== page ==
Safety Data Sheets (SDSs)

The Safety Data Sheet (SDS) is a document created or obtained by the supplier of the product. The SDS must be provided to the customer at the time of sale by a supplier. It provides more detailed information than the label about the hazardous product.

Information on the SDS is used by workers to protect themselves from hazards, for safe handling, use and storage, and for emergency measures. SDS must be prepared for any hazardous product that may be produced within the University of Winnipeg.

Find an SDS using the CCOHS Database here (Opens in a new window).

Keeping SDSs current:

According to Safe Work Manitoba WHMIS 2015 Information for Workers Guide: "Each current SDS must be available to the worker/student. Therefore, the area manager/laboratory supervisor must check the SDS with every shipment to see if there are changes because of the significant new data about the product. Significant new data will be noted on a written document included with the SDS or by a new revision date on the SDS. In these circumstances the old SDS will have to be replaced with the updated one. When any new data becomes available, SDSs must be updated as soon as practicable but not later than 90 days after the new hazard information becomes available.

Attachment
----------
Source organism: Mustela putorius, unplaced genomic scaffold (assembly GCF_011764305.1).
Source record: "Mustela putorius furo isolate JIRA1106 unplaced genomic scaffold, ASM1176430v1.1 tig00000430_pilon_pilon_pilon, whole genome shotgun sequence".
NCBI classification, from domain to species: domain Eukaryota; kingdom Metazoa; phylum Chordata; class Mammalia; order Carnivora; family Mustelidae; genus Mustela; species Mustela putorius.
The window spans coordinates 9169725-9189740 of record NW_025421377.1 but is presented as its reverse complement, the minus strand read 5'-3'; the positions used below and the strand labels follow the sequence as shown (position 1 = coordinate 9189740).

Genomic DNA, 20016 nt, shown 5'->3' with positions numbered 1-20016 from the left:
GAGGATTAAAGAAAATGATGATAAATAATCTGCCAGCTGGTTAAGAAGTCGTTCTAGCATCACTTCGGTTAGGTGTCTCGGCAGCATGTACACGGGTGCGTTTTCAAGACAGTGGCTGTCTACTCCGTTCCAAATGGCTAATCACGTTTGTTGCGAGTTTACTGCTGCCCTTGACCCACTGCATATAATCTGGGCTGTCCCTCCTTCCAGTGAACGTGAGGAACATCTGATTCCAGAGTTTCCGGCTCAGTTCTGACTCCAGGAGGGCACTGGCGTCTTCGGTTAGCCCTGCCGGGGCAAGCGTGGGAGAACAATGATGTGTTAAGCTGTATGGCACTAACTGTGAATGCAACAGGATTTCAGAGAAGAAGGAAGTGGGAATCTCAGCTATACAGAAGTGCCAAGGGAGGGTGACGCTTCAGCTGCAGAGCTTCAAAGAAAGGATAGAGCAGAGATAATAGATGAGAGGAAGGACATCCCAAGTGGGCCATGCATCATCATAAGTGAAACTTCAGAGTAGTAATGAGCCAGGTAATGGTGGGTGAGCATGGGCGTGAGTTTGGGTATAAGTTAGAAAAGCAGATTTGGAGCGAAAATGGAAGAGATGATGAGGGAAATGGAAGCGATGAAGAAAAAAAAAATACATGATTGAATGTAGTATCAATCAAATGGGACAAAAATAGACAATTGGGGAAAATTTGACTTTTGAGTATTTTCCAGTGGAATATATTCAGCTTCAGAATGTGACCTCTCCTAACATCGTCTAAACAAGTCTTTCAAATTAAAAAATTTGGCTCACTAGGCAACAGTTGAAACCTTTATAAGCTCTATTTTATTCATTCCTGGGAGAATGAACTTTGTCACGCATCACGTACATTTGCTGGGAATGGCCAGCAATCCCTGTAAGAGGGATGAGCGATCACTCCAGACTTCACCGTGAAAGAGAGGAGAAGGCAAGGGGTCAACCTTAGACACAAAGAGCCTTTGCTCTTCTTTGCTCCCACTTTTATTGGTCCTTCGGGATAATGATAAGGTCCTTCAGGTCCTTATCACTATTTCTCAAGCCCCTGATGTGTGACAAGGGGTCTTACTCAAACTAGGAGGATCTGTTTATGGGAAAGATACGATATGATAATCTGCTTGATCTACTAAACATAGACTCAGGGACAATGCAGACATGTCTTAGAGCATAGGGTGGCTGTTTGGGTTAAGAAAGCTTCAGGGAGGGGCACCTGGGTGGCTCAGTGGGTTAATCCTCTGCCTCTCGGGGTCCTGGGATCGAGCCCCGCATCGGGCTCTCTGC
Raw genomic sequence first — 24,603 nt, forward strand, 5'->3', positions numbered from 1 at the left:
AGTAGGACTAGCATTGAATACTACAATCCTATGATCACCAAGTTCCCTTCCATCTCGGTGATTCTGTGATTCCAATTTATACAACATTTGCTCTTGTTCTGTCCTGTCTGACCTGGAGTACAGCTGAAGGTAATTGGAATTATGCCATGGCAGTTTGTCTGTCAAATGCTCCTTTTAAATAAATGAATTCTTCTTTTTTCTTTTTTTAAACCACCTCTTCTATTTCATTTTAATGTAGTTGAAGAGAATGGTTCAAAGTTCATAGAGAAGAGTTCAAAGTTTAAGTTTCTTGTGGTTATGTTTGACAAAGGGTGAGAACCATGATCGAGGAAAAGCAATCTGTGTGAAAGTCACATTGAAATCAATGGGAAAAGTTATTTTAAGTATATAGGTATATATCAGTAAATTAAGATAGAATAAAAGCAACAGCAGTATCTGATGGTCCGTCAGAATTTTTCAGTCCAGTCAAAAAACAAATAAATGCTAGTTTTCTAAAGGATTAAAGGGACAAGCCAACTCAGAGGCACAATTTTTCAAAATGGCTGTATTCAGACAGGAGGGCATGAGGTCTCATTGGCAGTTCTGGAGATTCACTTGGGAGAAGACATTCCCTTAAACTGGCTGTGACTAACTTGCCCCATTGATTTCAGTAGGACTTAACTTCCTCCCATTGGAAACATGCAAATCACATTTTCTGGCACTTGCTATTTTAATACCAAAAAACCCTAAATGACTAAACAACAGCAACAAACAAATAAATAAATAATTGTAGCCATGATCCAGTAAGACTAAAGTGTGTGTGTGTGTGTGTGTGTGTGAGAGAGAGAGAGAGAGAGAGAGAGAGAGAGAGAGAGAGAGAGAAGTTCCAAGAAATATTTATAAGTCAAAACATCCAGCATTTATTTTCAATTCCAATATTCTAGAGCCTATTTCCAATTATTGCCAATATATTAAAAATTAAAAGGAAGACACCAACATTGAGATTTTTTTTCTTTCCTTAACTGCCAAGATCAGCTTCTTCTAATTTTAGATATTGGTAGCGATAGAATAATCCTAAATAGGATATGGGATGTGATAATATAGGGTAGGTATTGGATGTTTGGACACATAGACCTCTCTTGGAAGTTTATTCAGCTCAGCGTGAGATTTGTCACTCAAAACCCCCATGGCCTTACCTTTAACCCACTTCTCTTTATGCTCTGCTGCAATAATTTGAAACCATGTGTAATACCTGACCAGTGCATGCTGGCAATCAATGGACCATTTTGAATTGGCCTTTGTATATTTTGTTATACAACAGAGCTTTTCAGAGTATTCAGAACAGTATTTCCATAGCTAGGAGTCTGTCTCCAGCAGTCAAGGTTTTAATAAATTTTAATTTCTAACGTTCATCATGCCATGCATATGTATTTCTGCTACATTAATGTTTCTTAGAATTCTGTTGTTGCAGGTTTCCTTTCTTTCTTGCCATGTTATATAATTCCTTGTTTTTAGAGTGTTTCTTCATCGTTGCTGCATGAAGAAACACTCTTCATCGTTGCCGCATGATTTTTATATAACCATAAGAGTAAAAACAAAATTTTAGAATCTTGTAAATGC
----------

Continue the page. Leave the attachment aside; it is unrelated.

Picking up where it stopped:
The SDS must include the "initial Supplier Identifier" and "Date of Latest Revision." These details allow you to get more information from the supplier about the product if you need it, and help you know that you have the most recent SDS available."

Replaced SDSs must be returned to the Safety Office for retention as they must be kept for thirty (30) years.

Worker/student Access to SDSs:

  • Current SDSs must be available for every hazardous product within the University of Winnipeg.
  • The SDSs for all hazardous products within the University of Winnipeg must be kept in a visible place and easily accessible. If you do not know where they are kept, ask your supervisor/instructor.
  • Each area/laboratory where hazardous products are used or stored at the University of Winnipeg must have an SDS for every hazardous product present and must be readily available to workers by paper copy or a readily accessible electronic file. 

As a worker/student, what do you have to do:

  • Ensure you review the SDS of every chemical prior to using it. 
  • Read, understand, and follow the instructions on the SDS.


SDSs provide 16 pieces of information:

  1. Identification
  2. Hazard Identification
  3. Composition/information on ingredients
  4. First-aid measures
  5. Fire-fighting measures
  6. Accidental release measures
  7. Handling and storage
  8. Exposure Controls/Personal Protection
  9. Physical and chemical properties
  10. Stability and reactivity
  11. Toxicological information
  12. Ecological information
  13. Disposal considerations
  14. Transport information
  15. Regulatory information
  16. Other information (Date of the latest revision of the SDS)